The New England batholith, eastern Australia: geochemical variations in time and space.

S. E. Shaw, R. H. Flood

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    The New England Batholith, Australia, is part of the Upper Paleozoic New England Fold Belt, with most plutons intruded into the deformed trench-complex metasedimetary rocks in the southeast part of the Fold Belt. The Batholith was emplaced in two major periods of plutonism, the first during the Upper Carboniferous and the second during the Upper Permian and Triassic, with a major phase of metamorphism and deformation including westward overthrusting of the trench-complex sedimentary rocks between the two periods. On the basis of petrography, geochemistry and isotopic characteristics, the granitoids of the Batholith are subdivided into five named intrusive suites and a group of leucoadamellites. The differences between the six groups are considered to reflect differences in their source-rock types. The Carboniferous granitoids are peraluminous S-type and are divided into the Bundarra Plutonic Suite, a belt of very coarse-grained adamellites with cordierite ± garnet, and the Hillgrove Plutonic Suite, a belt of biotite-rich ± garnet deformed adamellites and granodiorites. Both suites have δ 18O greater than 10, negative δ34S, 87Sr/86Sr initial ratios about 0.706, are ilmenite-bearing and have low FeO3 ratios. The Bundarra Plutonic Suite, however, is consistently SiO2-rich (greater than 70%), contains cordierite and has higher δ 18O than the Hillgrove Plutonic Suite. The two S-type suites are inferred to have formed by partial melting of the deepest parts of a wedge of trench-complex sedimentary rocks oceanwards of an ‘Andean’ volcanic chain to the west, analagous to the lower Tertiary S-type plutons of the Sanak-Baranof plutonic belt of southern Alaska. Of the remaining four groups of plutons emplaced during the Upper Permian and Triassic, two are metaluminous I-type granitoids, one the Clarence River Plutonic Suite (new name), a group of K-poor granodiorites and tonalites with low 87Sr/86Sr initial ratios (average 0.7035), and the other the Moonbi Plutonic Suite, a group of K-rich adamellites with low 87Sr/86Sr initial ratios (average 0.7045), δ18O less than 10 and δ34S positive. The Clarence River Plutonic Suite is inferred to have formed from the partial melting of a large-ion lithophile element-poor (gabbro?) source region and the Moonbi Plutonic Suite from a large-ion lithophile element-rich (shoshonite?) source region. A third group, the Uralla Plutonic Suite, is less metaluminous, has higher 87Sr/86Sr initial ratios (average 0.706), δ18O only just less than 10 and negative δ34S, and is considered to have formed in a region containing a physical mixture of metaluminous and peraluminous source rocks (gabbro and metasedimentary rocks?). Plutons of the fourth group are leucoadamellites, largely emplaced after the other suites, with low δ18O indicating an I-type source. It is argued that this group has resulted from low degrees of ‘dry’ partial metling of an I-type source region that had undergone an earlier melting event. These four groups of plutons are largely confined to a narrow belt parallel to, but 100 km west of, the present rifted margin of Australia. Their origin may be related to crustal thickening attendant on the overthrusting that occurred early in the Permian and/or a temperature increase in the lower crust due to the recovery of normal continental geotherms following the cessation of subduction.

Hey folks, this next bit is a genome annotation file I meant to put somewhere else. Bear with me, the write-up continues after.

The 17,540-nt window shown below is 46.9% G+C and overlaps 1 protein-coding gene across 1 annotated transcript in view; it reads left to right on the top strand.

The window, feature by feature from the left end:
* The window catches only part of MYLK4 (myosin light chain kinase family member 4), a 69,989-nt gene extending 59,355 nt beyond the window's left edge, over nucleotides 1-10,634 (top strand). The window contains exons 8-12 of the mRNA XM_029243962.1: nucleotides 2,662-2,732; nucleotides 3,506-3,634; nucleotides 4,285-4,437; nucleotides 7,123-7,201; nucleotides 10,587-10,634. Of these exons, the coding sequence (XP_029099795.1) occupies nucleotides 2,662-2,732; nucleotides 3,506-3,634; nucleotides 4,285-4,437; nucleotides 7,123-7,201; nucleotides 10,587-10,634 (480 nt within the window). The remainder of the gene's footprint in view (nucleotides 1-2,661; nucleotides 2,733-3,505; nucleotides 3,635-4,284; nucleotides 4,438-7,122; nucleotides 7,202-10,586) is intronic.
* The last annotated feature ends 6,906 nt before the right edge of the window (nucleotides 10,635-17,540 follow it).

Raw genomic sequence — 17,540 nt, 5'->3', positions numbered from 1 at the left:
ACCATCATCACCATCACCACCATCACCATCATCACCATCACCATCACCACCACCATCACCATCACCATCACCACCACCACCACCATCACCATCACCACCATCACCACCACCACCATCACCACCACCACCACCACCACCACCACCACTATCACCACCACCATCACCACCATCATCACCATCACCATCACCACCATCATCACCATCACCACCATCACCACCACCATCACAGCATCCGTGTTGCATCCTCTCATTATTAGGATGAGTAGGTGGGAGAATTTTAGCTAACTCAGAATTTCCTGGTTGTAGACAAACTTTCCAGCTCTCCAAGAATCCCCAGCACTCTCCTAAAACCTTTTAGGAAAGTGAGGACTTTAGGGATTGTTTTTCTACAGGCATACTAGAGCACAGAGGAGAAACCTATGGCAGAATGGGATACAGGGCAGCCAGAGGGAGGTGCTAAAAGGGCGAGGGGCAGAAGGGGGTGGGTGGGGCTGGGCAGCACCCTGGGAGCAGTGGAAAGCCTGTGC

Original languageEnglish
    Pages (from-to)10530-10544
    Number of pages15
    JournalJournal of Geophysical Research
    Issue numberB11
    Publication statusPublished - 1981


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